Home Business News Lightly Regulated BNPL Services May Pose a Risk to Consumers

Lightly Regulated BNPL Services May Pose a Risk to Consumers

Lightly Regulated BNPL Services May Pose a Risk to Consumers

Buy-now-pay-later (BNPL) services are an interesting concept being used by businesses to – at face value – make purchasing big-ticket items more manageable. However, this payment strategy is also a double-edged sword that is pushing many cash-strapped consumers into debt. Currently, the BNPL ecosystem headlined by companies such as Affirm, Apple Pay Later, PayPal, and Zip accounts for roughly $100 billion. That figure is expected to grow to roughly $1 trillion to $4 trillion in the next few years.

Despite the immense amount of money flowing through BNPL services, the ecosystem is still largely unregulated and is not financed through the banking system. As a result, BNPL data and the amount of consumer debt being accrued cannot be tracked by the federal reserve. This dynamic has many analysts concerned for consumer safety. Terri R. Bradford, a research specialist in payment systems for the Kansas City Federal Reserve, said in an interview with CNN: “The possibility is that you could, in your mind, think of everything that you’re buying in those four installments and, as a result, take on more debt than you would if you had to pay for them in full each and every time.”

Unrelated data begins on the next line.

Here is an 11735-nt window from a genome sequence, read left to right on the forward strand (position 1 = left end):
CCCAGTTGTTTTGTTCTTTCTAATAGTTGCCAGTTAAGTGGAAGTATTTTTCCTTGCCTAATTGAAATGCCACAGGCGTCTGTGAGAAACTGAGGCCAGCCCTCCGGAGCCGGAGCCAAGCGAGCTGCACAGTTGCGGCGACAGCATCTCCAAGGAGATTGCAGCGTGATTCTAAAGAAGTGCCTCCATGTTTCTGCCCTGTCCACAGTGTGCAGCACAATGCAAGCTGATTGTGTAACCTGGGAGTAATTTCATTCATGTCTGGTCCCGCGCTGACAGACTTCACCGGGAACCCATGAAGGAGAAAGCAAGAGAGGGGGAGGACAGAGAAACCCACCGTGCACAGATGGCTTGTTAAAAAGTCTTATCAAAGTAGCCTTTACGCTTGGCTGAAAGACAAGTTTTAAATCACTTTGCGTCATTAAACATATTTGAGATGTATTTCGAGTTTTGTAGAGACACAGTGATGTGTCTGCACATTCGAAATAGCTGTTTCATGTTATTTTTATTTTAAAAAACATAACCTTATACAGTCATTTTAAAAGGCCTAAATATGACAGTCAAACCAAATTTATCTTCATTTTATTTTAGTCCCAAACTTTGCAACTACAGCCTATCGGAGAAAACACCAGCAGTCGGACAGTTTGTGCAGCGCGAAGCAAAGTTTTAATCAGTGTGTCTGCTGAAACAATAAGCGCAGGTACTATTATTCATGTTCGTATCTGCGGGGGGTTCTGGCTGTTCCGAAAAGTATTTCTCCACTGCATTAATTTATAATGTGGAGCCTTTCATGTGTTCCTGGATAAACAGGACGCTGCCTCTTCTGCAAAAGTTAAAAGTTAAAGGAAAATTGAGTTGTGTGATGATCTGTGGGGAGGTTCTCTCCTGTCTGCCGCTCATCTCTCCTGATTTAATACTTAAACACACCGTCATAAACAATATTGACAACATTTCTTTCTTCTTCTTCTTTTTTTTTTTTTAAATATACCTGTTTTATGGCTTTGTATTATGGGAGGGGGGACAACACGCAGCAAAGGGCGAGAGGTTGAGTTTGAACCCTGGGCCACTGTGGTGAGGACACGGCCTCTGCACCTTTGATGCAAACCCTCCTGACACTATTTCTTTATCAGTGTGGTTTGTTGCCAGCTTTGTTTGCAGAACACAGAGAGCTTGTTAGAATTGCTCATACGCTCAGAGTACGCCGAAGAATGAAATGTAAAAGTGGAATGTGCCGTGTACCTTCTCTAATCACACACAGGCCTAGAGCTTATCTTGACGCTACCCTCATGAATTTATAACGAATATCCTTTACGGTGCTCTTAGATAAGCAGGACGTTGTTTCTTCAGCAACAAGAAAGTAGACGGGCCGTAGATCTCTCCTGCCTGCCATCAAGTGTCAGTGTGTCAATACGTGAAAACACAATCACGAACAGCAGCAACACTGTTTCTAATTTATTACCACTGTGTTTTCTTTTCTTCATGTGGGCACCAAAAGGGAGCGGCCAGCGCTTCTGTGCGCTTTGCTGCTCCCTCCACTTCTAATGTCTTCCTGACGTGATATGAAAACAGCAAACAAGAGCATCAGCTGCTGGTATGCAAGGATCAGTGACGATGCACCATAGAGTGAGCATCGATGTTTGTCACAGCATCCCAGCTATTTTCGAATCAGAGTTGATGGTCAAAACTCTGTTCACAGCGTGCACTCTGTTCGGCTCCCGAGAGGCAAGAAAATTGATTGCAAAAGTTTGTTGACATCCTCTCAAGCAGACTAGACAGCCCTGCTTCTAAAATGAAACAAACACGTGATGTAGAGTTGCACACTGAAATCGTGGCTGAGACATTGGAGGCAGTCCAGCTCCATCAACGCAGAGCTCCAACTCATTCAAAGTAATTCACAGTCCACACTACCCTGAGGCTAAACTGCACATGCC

In spite of these burgeoning concerns, the BNPL ecosystem is increasing average product sales by 30 percent to 50 percent, according to research from RBC Capital Markets. The payment structure will likely continue to enjoy wider adaptation. However, the question remains on whether or not it will be able to grow responsibly.In other news, Rivian, the electric vehicle manufacturer, has announced that it is on track to produce 25,000 cars in 2022. In the second fiscal quarter of the year, the company rolled out 4,401 R1T trucks, R1S SUVs and Amazon delivery vans. At the moment, this is the reality of the electric vehicle market: an immense amount of demand but a lack of mass-market rollout.


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